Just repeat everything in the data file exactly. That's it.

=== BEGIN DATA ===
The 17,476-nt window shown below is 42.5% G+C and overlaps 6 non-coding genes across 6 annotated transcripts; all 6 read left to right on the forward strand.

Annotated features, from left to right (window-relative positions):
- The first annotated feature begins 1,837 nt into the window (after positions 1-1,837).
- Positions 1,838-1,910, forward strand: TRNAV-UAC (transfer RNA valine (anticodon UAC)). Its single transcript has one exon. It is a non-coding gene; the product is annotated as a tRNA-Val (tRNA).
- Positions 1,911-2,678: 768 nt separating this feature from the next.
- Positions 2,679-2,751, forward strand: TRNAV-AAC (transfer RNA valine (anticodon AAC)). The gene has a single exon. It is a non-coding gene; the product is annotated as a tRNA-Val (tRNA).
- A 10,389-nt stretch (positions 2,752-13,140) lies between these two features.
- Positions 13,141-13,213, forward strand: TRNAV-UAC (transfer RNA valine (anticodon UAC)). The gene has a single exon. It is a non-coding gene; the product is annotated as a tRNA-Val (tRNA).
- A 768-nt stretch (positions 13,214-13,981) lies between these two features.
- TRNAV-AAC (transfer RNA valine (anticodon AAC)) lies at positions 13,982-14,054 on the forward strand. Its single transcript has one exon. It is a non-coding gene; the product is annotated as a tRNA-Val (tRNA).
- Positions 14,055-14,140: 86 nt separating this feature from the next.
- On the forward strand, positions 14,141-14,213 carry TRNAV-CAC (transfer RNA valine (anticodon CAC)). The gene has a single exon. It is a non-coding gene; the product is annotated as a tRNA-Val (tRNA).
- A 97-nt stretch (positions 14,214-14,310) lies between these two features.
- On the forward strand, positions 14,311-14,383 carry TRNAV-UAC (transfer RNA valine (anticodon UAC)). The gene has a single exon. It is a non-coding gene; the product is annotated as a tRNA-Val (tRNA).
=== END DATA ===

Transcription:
The 17,476-nt window shown below is 42.5% G+C and overlaps 6 non-coding genes across 6 annotated transcripts; all 6 read left to right on the forward strand.

Annotated features, from left to right (window-relative positions):
- The first annotated feature begins 1,837 nt into the window (after positions 1-1,837).
- Positions 1,838-1,910, forward strand: TRNAV-UAC (transfer RNA valine (anticodon UAC)). Its single transcript has one exon. It is a non-coding gene; the product is annotated as a tRNA-Val (tRNA).
- Positions 1,911-2,678: 768 nt separating this feature from the next.
- Positions 2,679-2,751, forward strand: TRNAV-AAC (transfer RNA valine (anticodon AAC)). The gene has a single exon. It is a non-coding gene; the product is annotated as a tRNA-Val (tRNA).
- A 10,389-nt stretch (positions 2,752-13,140) lies between these two features.
- Positions 13,141-13,213, forward strand: TRNAV-UAC (transfer RNA valine (anticodon UAC)). The gene has a single exon. It is a non-coding gene; the product is annotated as a tRNA-Val (tRNA).
- A 768-nt stretch (positions 13,214-13,981) lies between these two features.
- TRNAV-AAC (transfer RNA valine (anticodon AAC)) lies at positions 13,982-14,054 on the forward strand. Its single transcript has one exon. It is a non-coding gene; the product is annotated as a tRNA-Val (tRNA).
- Positions 14,055-14,140: 86 nt separating this feature from the next.
- On the forward strand, positions 14,141-14,213 carry TRNAV-CAC (transfer RNA valine (anticodon CAC)). The gene has a single exon. It is a non-coding gene; the product is annotated as a tRNA-Val (tRNA).
- A 97-nt stretch (positions 14,214-14,310) lies between these two features.
- On the forward strand, positions 14,311-14,383 carry TRNAV-UAC (transfer RNA valine (anticodon UAC)). The gene has a single exon. It is a non-coding gene; the product is annotated as a tRNA-Val (tRNA).